The Wheeler North Reef Expansion Project in San Clemente is now on the works. This project is why you see a barge in the south of the San Clemente pier offshore. The Southern California Edison (SCE) begun the project by laying rocks about 0.6 miles offshore.
Wheeler North Reef is a 10-year old, 174-acre, man-made kelp forest in San Clemente. Formerly, it stretches past the south end of the San Clemente pier to Seal Rock. The project aims to expand the reef more than twice its current size, with a projected measurement of 384 acres. This expansion will stretch the reef until the Dana Point waters.
The reef, as mandated by the California Coastal Commission, will facilitate kelp forests. It will make up of the kelp forests lost as a result of the San Onofre Nuclear Generating Station’s (SONGS) warm-water discharge.
Jenny McGee, Wheeler North Reef Expansion Project’s project manager, has shared some information about the ongoing project. She mentioned that Derrick Barge Long Beach is now stationed in the city’s southernmost point.
SCE is currently working 0.6 miles offshore and will continue to deposit rocks until mid-August to the ocean floor off the San Clemente coast.
According to McGee, the barge will then move north about the third week of August until it’s directly in line with the pier. It will work its way northward. The new reef’s northernmost part will be located off the Beach Road on the southern end of Capistrano Beach.
The rocks placed this month are arranged in a single layer at 38 to 38 feet depth in precise, carefully studied locations, said McGee.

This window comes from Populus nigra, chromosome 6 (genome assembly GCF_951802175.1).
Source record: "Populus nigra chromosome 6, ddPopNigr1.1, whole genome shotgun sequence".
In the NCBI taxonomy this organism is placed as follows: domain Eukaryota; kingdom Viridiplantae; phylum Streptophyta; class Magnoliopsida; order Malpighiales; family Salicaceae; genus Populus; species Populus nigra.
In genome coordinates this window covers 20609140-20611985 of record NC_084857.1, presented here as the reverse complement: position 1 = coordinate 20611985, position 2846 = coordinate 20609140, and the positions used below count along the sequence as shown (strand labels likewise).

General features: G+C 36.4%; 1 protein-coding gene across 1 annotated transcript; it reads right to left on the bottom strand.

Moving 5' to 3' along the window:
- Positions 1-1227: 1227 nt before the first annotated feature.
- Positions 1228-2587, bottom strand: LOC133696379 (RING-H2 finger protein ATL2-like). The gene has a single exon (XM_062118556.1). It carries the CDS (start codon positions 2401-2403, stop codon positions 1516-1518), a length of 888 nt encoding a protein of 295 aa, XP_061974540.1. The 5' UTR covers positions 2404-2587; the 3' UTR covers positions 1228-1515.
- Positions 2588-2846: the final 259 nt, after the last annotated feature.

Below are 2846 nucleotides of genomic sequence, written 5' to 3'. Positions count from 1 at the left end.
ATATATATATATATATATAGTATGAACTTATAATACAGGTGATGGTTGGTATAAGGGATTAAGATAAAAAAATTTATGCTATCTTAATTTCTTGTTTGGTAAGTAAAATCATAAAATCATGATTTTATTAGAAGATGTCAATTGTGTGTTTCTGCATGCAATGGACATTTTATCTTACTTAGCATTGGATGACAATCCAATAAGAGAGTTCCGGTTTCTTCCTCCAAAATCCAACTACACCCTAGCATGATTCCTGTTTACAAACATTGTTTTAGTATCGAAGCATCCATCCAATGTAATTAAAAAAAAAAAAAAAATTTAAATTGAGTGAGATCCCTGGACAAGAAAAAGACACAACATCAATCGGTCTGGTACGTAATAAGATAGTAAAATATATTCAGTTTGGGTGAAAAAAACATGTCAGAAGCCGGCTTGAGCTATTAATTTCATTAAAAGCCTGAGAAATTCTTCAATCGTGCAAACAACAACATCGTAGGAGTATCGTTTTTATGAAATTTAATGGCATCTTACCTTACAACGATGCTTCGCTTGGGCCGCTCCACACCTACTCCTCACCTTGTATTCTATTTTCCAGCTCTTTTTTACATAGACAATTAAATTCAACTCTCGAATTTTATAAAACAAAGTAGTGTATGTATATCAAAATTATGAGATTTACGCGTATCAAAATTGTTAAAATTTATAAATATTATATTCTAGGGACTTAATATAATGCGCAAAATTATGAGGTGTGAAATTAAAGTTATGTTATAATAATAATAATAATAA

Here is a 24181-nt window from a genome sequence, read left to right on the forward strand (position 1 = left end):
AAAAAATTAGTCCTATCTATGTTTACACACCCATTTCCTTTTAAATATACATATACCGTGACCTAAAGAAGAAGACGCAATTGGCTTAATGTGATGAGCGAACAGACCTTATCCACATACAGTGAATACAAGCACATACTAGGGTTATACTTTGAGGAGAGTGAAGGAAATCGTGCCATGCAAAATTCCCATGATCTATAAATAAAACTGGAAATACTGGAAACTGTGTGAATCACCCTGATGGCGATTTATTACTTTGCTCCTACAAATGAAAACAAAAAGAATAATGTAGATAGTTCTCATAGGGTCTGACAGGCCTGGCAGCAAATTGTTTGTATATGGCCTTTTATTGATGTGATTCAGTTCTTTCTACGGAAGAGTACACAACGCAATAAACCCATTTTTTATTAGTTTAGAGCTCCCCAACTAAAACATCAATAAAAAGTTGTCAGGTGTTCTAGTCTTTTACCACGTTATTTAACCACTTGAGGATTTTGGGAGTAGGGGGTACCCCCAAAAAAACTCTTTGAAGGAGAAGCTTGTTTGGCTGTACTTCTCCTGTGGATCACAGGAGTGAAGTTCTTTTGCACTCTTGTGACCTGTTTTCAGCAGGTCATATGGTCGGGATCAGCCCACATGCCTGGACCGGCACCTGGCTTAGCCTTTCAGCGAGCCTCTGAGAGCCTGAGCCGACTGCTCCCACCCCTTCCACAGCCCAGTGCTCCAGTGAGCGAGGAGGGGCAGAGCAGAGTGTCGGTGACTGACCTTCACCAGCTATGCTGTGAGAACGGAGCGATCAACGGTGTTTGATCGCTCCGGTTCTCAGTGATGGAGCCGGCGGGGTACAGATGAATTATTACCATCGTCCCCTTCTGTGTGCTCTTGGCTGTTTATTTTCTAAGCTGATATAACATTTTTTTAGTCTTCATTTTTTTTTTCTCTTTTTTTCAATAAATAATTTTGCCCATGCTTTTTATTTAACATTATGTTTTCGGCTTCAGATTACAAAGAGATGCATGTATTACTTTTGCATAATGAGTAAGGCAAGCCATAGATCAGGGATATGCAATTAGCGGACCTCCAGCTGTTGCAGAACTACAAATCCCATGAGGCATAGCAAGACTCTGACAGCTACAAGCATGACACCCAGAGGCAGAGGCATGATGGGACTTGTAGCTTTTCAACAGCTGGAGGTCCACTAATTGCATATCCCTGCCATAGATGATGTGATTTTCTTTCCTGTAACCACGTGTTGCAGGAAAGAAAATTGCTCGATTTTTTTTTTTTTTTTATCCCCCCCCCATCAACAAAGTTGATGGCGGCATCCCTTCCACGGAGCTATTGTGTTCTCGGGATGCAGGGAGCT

The material used in the reef includes about one-half to three feet diameter metavolcanic and granitic boulders. Hail from rock quarries in Catalina Island and Ensenada, Mexico are also used in the project.
Although the project started this August, it’s expected to be paused by September due to some other concerns. It will then resume by May and September 2020.
SCE also issued warnings to the boaters in the area because of the barge. According to McGee, they currently have six anchors stabilizing the barge. All are secured with large white surge cans. She added that they need boaters to have a 2,500-foot distance from the derrick barge since it’s a construction zone.
Other watercraft also need to sail with caution around the area. Kayakers and paddlers should keep a safe distance from the barge and the two tugboats carrying the rocks to the barge.
McGee said, “We just don’t want boaters going in between the wires and barge itself or getting too close to the surge cans.”
SCE works with Connelly Pacific to help with reef construction.
She added that it would be an exciting project for everyone. The expansion project will surely create a giant kelp habitat.
The U.S Coast Guard Local Notice to Mariners has listed the project for boaters. They will provide call signs and radio frequencies for the derrick barge and tugboats working on the project.
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